plan between projects. If you do so, you will be faced with the tricky
question of choosing the basis on which you will favour one of your projects
over another. Will you be building an umbrella foundation for geospatial
software or building an advocacy group for your prefered geospatial projects?
If the latter, do you have a good sense of the reasons you will take for
favouring one project over another or will you simply favour the first project
of each type to join the foundation? Hard questions for you, and we will all
learn from your answers to them. Note also that these questions go beyond the
evaluation criteria you have set out for yourselves:
so, depending on how you answer this issue, you may need to amend that document.

These questions may be hard but they will help clarify where you stand and
what kind of OSGeo will emerge. I am personally lucky in this since your
decision on Geotoolkit incubation, which will influence the depth of my
ongoing work with OSGeo, will simultaneously establish whether your vision
matches my own perspective on these issues.

A brief discussion of the fork, since the issue has been raised.

First, we should note that the fork has been wonderfully beneficial to both
projects. GeoTools is currently undertaking a frenzy of cleanup, adding new
members to its board, picking new ways of working, and generally has much more
positive energy than it has had in a long time. Geotoolkit similarly has good
energy, working methodically to break new ground and cleanup its code in its
own way. In my personal case, I was deeply surprised by the relief I felt on
unsubscribing to the GeoTools list four months ago---a wave of anguish was
lifted from my shoulders. In retrospect then, I think the Geotoolkit project
should have forked much sooner and we all should not have spent the last year
struggling to resolve what are fundamental differences and struggling to keep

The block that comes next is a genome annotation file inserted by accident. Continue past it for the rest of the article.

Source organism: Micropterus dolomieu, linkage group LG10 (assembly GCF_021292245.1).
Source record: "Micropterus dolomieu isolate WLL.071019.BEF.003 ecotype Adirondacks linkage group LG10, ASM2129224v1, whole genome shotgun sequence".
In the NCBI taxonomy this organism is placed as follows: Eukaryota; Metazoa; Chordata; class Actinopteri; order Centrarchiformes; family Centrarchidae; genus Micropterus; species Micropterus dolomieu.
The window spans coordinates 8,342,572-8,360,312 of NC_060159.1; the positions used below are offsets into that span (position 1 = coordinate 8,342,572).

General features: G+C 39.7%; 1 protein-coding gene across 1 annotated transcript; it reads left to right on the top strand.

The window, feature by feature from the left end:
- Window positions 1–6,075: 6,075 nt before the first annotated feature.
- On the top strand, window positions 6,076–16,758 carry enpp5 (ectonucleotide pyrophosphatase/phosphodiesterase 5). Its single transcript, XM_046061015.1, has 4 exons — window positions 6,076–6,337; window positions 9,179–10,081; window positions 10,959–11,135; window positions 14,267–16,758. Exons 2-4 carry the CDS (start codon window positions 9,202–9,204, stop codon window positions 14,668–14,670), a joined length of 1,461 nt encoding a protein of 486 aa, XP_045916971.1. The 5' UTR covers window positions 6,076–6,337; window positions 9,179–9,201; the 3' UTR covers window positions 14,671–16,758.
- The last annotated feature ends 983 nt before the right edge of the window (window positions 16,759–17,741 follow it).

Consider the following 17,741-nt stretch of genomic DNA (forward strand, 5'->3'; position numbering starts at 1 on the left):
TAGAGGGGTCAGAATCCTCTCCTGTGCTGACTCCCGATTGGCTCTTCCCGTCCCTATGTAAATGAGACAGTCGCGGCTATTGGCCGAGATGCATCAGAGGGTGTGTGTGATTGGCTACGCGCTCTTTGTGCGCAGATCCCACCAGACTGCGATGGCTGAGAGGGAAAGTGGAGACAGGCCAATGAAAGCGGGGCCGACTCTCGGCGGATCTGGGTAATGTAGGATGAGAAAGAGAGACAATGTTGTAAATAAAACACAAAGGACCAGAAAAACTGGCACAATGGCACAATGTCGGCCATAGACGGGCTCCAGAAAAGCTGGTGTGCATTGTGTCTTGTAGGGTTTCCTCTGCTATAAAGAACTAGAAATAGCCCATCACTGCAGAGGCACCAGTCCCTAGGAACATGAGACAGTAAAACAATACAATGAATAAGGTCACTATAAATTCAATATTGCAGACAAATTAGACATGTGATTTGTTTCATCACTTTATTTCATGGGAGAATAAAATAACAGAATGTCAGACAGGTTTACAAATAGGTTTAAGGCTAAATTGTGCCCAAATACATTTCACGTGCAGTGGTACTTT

GeoTools whole, all merely to avoid a 'fork'. Forks are entirely healthy parts
of a functioning open source ecosystem not terrifying admissions of some deep
seated failure.

The fork in Geotools2 arises from a number of long simmering differences in
the community, perhaps the most fundamental of which is a difference in vision
of what is being built: either a complete library for geospatial work based on
published standards or a functional library for the needs of the projects
using the library. There are other differences in the approaches of these two
sub-comunities, one favouring Sun Java technologies, the other Apache
libraries, one favouring a full, possibly complex, design, the other favouring
simplicity. There are also strong differences in personalities and in vision
of relative responsibilities of PMC members, module maintainers, and regular
participants. Also, the commerical interests of GeoServer have never been far
from the table since the developers paid by TOPP to work on GeoServer could
never justify working on aspects of the library which did not directly help
GeoServer. That the Geomatys developers, having been pushed out of the
GeoServer community, started the competing Constellation server exacerbated
these tensions. We can see this difference clearly in the difference in
importance the two groups attach to writing Javadoc code documentation for
third party users and in the recent new nominations to the GeoTools PMC all of
whom work on GeoTools in the context of GeoServer. These differences are deep
enough that they are not worth reconciling---much better to have two projects
each going in its own direction trying to do its best at what it wants to do.

The question of the similarity of the name has been raised on the IRC channel.
The name was picked intentionally since, in our opinion, the project which is
really taking a new direction is the project currently named GeoTools. In our
opinion, they are taking the new 'fork' in the road by repudiating the goal of
building a general purpose library, by recondsidering their adherance to the
ISO/OGC standards and by centralizing control in the PMC. For us, Geotoolkit
is staying true to the original goals of the GeoTools2 project and so, as the
intellectual heirs to that original vision, we wanted to maintain continuity
with the name.

I would have liked to have kept the discussion at this abstract level where I
try as honestly as I can to express the differences in vision and modes of
working that led to this separation of ways. Unfortunately, Jody's recent
email to the incubation list impunes directly one of the developers I most
respect in the whole free software community from GNOME to FreeGIS. Since
Martin is much too polite to respond directly to such statements, I will find
myself obliged to confront Jody directly and bluntly. However, I will address
those issues in a separate mail.

All the best,
   -adrian custer